Kang Duk Soo spent eleven years turning a failing ship-engine maker into a conglomerate with $23 billion in assets. He is now dismantling it.
His STX Group put the controlling stake of its shipping unit up for sale last week as it tries to raise 2.5 trillion won ($2.3 billion) to pay off debt. It’s already spent nearly a year looking for a buyer for its affiliated offshore-vessel maker.
Kang, 62, was dubbed the ‘legendary salaryman’ in South Korea after he used his life savings in 2001 to found his own chaebol, the business groupings that dominate the country’s economy. An expansion into China right before the collapse of the shipping market in 2008 crippled his ability to raise funds. His three main companies now have $1.4 billion of bond and loan due next year, according to data compiled by Bloomberg.
“Kang really doesn’t have much choice,” said Shin Ji Yoon, an analyst at KTB Securities Co. in Seoul. “Investors have lost confidence in the group.”
STX also said last week that it is holding discussions with potential strategic investors for its Dalian, China shipyard. It had previously planned to hold an initial public offering for the yard, one of the two biggest overseas investments by Korean shipbuilders.
The group is “firm on our plan to improve our finances” by selling shipping unit STX Pan Ocean (028670) Co., it said in a Dec. 12 statement. “We also hope this will help to regain market confidence.”
Kang has already sold a stake in an energy unit for 360 billion won and he will merge two engine-making units as he seeks to cut costs and pay debts. Talks on the sale of a stake in offshore-vessel maker STX OSV Holdings Ltd. (SOH) are nearing completion, the group said last week.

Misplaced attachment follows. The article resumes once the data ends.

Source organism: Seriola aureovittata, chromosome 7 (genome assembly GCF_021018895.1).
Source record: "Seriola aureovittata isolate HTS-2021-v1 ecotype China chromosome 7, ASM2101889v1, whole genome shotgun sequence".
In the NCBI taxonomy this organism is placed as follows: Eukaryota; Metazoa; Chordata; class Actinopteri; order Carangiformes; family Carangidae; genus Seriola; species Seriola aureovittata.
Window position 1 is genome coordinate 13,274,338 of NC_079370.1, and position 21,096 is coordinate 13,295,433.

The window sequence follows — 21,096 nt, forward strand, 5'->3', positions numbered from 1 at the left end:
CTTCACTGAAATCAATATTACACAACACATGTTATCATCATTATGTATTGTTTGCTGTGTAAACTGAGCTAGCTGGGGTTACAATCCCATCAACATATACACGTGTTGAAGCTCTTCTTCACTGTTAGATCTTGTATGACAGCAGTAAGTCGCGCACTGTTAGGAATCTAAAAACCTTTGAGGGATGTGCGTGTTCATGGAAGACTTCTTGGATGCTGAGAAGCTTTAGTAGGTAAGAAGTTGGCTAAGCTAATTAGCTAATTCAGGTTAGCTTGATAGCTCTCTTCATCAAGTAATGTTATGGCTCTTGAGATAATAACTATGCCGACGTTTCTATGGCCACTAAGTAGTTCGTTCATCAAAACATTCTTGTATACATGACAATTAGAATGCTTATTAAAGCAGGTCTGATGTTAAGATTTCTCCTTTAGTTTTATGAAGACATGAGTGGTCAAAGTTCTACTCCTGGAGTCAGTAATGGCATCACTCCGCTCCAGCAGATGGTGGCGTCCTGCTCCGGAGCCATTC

OSV rose 1.1 percent to S$1.40 in Singapore trading today. Pan Ocean closed unchanged at 4,230 won in Seoul.
The opening of the Chinese yard in 2008 marked the pinnacle of Kang’s business empire, which he built after a 27-year career at Ssangyong Group. Kang founded STX in 2001 when he used his 2 billion won life savings to buy a former Ssangyong engine-making business.
Kang renamed the company STX Corp. (011810), derived from Systems, Technology and Excellency, and subsequently turned it into South Korea’s 13th biggest business group, according to a government ranking. STX’s companies, like other chaebols, are linked together through a web of cross-shareholdings.
Kang partly built STX by buying financially struggling companies. In 2001, he bought Daedong Shipbuilding Co., then- South Korea’s eighth-largest shipbuilder, which had just exited court protection. He renamed it STX Offshore & Shipbuilding Co. Three years later, Kang bought Pan Ocean Shipping Co., which was then in bankruptcy protection.
The two companies both benefited from China’s surging demand for iron ore, coal and the vessels to carry them. Korean shipbuilders posted five years of record orders through 2008, which prompted STX to build the yard in Dalian. Pan Ocean’s earnings jumped as Chinese shipping demand helped cargo rates more than double in four years.
The bubble burst as Chinese shipyards churned out new vessels, helped by government support, causing a glut of capacity. The Baltic Dry Index (BDIY), which tracks dry-bulk shipping rates, has plunged more than 90 percent from its record close in May 2008. Chinese shipyards’ vessel orders tumbled 47 percent from a year earlier in the January-November period to the least since 2003, according to Clarkson Plc, the world’s biggest shipbroker.
The market plunge has left STX companies struggling to make money. The holding company that oversees the group’s shipbuilding and offshore operations in China had a loss of 10.7 billion won last year on sales of 2.39 trillion won. The Dalian yard has won $1.2 billion of orders this year, surpassing last year’s tally of $300 million. The group said in 2008 that the yard would post annual sales of $3.8 billion by 2010.
Other shipping and shipbuilding groups have also suffered in the market slump. Ship operator Korea Line Corp. has been in court receivership for almost two years as new investors are sought. Ulsan, South Korea-based Hyundai Heavy Industries Co., the world’s largest shipbuilder, has offered early-retirement programs demand withers.
“Kang is very serious about trying to improve the group’s finances,” said Um Kyung A, an analyst at Shinyoung Securities Co. in Seoul. “But things can’t really improve until the shipping and shipbuilding industries recover, and that’s something he has no control over.”
To contact the reporter on this story: Kyunghee Park in Singapore at firstname.lastname@example.org
To contact the editor responsible for this story: Neil Denslow at email@example.com